We wax part of our bodies, literally ripping hair out by its root in some of the most tender and private places. Then we pay top dollar for hair extensions, lash extensions, and fake nails!
We starve ourselves, follow fads and restrict calories or carbs, always longing for that smaller size. Then we pay (again) to paralyze our faces and plump our lips. Some women have skin cut away and body mass sucked out. Others have artificial pieces added (yes, implants) to create curves and softer edges. Some women do both. Wax, extend, inject, plump, implant, lift, cut. We are doing it all for what? To meet some standard that was set by people we don’t even know? To increase our worth by looking a certain way instead of investing in the content of our character?
Friends, we have lost our ever loving minds.
I wanted to write this as a source of encouragement, not a criticism. I’m a huge fan of Botox, do not misunderstand me. I just want to remind anyone reading this that your WORTH is not determined by the opinions of other people. Your value is not tied to your looks or your youth or your size. We will have moments that threaten to reveal our deepest insecurities. Moments that will challenge us to dig really deep to muster up some steely confidence. Moments that hopefully remind us that our worth is intrinsic; it doesn’t increase with injections, surgery, or extensions and it doesn’t decrease with wider waistlines, bigger bra sizes, or louder voices.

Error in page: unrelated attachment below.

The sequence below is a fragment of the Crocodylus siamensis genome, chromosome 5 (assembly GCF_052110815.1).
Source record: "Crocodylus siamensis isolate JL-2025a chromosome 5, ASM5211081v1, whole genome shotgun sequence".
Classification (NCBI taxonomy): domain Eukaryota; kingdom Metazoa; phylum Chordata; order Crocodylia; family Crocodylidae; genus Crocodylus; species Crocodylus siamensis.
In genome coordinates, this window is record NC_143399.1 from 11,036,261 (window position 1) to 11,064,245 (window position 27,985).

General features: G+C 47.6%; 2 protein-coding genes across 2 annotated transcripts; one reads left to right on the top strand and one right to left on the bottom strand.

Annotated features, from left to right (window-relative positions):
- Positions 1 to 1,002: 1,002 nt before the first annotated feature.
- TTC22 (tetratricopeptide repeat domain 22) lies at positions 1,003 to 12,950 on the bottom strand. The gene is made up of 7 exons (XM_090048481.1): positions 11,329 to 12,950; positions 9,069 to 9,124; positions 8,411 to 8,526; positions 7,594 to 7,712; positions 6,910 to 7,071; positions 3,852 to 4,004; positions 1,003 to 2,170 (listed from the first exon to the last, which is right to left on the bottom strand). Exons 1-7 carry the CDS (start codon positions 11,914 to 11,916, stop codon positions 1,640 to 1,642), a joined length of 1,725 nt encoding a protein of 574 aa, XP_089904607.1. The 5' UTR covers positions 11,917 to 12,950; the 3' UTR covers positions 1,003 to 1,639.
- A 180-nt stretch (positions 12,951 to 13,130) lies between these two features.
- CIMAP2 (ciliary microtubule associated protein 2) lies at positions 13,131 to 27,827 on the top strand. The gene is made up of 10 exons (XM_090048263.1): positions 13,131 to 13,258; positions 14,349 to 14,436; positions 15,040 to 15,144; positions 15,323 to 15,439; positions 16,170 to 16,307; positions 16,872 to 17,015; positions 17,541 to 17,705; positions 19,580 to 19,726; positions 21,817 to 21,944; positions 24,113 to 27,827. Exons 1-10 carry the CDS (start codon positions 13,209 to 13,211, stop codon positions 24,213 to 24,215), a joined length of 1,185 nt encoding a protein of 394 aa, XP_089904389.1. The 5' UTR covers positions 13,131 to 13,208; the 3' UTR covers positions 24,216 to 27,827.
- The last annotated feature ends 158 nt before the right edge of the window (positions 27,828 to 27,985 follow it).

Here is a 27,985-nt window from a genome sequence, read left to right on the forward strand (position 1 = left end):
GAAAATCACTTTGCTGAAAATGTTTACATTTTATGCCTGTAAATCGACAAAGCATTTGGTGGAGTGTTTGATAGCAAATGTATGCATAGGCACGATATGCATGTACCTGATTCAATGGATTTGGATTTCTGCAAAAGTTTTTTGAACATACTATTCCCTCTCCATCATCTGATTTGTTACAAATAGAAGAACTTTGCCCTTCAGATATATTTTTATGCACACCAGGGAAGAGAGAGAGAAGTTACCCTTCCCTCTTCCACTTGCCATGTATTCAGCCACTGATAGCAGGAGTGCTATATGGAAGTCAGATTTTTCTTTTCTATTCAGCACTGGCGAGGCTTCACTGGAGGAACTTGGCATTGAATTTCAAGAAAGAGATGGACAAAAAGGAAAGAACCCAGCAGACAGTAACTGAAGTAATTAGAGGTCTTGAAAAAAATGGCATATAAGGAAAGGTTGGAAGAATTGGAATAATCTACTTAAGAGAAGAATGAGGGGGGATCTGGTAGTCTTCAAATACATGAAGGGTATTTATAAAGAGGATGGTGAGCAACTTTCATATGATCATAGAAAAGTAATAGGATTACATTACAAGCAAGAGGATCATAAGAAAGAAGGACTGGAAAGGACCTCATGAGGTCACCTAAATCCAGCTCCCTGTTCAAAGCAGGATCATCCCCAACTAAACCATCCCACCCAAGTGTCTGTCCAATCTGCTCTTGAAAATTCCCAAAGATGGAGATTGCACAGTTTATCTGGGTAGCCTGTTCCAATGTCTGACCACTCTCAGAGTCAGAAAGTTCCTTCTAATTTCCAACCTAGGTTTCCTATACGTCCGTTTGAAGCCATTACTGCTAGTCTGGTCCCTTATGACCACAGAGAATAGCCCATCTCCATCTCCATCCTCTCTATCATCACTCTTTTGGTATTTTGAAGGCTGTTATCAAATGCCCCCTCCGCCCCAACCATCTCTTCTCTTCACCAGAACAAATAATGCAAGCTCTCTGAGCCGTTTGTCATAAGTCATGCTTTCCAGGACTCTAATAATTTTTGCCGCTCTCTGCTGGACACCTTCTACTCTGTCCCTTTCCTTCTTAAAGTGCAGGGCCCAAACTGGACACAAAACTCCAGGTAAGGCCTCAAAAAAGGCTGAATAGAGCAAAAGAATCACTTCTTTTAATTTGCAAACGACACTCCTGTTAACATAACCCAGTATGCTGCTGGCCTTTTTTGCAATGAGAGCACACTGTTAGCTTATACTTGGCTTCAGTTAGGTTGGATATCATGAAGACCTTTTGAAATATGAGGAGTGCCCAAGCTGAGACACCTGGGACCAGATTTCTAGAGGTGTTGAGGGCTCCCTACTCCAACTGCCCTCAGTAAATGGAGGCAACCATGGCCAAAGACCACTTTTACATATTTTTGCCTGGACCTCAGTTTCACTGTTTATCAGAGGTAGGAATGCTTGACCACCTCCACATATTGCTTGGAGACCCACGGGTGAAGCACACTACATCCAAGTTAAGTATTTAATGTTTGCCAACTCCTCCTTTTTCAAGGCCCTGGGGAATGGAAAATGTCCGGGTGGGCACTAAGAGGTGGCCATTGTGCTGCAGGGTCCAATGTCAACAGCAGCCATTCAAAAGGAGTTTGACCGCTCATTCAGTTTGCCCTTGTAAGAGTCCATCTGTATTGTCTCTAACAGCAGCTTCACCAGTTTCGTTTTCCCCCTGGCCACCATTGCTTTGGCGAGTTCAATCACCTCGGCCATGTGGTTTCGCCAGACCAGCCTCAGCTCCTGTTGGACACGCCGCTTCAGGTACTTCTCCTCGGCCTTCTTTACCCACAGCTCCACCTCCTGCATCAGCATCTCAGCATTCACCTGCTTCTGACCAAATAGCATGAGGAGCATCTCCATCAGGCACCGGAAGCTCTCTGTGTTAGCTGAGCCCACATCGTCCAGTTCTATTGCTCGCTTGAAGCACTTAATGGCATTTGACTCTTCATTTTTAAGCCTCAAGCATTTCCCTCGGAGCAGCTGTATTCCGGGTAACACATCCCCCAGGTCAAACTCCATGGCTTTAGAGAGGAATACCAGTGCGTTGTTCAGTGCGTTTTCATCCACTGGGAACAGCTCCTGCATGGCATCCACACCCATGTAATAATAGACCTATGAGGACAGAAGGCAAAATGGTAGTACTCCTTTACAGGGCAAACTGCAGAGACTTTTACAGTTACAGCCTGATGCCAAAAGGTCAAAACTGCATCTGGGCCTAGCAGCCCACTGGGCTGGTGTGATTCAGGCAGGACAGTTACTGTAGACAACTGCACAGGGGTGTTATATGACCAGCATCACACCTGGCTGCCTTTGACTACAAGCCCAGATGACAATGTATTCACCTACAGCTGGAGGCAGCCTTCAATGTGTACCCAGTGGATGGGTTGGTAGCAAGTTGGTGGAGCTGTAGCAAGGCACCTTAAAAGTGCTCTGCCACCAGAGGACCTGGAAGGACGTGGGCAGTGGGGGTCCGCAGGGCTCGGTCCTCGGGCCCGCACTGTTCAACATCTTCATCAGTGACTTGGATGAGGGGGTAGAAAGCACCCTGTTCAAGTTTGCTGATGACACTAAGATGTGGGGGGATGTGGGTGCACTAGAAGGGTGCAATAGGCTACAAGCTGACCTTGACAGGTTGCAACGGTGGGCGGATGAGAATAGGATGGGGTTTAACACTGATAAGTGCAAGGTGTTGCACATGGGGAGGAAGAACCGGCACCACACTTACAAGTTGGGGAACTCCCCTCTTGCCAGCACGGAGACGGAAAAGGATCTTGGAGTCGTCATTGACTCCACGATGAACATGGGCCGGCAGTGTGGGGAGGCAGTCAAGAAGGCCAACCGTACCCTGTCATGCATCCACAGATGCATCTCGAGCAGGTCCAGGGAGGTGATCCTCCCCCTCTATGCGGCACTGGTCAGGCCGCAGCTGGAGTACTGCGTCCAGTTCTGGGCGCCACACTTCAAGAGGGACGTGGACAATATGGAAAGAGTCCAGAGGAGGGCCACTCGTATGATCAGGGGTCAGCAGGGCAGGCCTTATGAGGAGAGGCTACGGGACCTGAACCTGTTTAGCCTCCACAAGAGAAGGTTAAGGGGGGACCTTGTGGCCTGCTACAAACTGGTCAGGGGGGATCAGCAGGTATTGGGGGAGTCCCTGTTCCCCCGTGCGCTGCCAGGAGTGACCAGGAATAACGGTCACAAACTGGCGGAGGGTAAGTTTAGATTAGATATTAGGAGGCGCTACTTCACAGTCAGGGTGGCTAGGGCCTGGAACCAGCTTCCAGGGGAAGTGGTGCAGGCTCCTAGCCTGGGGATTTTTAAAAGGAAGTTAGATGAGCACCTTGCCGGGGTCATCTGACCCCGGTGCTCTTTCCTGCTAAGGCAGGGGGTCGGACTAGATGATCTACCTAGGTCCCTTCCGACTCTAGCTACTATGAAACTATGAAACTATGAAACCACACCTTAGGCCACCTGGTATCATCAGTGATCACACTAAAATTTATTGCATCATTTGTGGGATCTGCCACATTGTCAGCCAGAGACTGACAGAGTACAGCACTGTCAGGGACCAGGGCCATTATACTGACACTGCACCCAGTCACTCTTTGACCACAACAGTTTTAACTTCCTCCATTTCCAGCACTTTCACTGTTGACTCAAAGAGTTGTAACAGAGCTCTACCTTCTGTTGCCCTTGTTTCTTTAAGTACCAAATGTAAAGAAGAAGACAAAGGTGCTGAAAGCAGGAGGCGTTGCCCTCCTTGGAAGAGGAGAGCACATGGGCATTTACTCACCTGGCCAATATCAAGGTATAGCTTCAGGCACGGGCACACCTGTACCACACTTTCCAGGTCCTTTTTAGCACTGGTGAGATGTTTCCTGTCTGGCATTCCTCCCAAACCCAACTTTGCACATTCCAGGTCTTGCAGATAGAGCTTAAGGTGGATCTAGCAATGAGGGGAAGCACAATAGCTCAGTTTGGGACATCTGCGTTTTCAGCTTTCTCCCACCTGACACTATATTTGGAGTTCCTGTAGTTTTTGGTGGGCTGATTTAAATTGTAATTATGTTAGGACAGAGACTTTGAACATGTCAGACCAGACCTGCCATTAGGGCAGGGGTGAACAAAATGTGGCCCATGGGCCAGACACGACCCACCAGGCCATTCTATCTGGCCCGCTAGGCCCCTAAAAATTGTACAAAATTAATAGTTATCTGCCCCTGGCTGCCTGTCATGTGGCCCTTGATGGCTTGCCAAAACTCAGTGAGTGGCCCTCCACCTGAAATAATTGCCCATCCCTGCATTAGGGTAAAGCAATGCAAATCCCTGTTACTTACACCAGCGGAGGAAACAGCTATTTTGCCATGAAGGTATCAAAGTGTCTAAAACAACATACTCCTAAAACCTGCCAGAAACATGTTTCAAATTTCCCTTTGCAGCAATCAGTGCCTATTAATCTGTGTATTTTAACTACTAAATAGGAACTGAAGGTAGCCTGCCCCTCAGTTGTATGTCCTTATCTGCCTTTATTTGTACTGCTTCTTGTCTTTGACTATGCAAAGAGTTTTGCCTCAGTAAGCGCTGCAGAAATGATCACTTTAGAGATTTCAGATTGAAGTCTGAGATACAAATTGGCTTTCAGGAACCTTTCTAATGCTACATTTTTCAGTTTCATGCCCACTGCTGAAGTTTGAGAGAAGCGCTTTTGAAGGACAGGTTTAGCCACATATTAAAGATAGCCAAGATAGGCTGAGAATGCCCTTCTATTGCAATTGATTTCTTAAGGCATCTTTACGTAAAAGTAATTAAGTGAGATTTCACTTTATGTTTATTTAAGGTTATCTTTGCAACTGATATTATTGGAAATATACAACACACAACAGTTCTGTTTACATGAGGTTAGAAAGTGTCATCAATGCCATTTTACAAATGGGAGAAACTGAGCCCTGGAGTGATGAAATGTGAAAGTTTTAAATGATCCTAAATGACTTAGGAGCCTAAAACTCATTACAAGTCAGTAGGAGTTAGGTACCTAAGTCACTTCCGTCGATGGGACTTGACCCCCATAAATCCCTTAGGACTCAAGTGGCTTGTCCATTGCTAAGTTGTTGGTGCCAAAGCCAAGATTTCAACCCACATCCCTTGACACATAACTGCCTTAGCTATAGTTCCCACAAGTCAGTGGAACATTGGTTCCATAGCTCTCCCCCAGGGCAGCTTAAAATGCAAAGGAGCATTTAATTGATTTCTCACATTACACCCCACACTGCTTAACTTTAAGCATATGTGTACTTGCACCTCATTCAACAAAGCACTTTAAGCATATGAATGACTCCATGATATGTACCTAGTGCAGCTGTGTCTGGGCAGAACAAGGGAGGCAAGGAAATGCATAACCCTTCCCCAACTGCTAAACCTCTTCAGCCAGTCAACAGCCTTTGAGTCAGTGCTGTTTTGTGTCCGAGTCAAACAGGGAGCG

We can redefine beauty, together. Come on, girls. Enough is enough. We know better.
Thanks for reading. If you can relate, please comment. Your voice is welcome here. Be a part of the conversation. Holly is Regional Sales Director for a global pharmaceutical company and Founder of The aMasongrace Project, a suicide prevention organization. She is an advocate, speaker, and blogger. Her widely-read blog, “It’s Just Me”chronicled her journey of surviving suicide loss. Holly’s latest endeavor, “Totally Enough,” is focused on empowering women of all ages to recognize their unique value, to walk in abundance, and to rest in the knowledge that they are enough.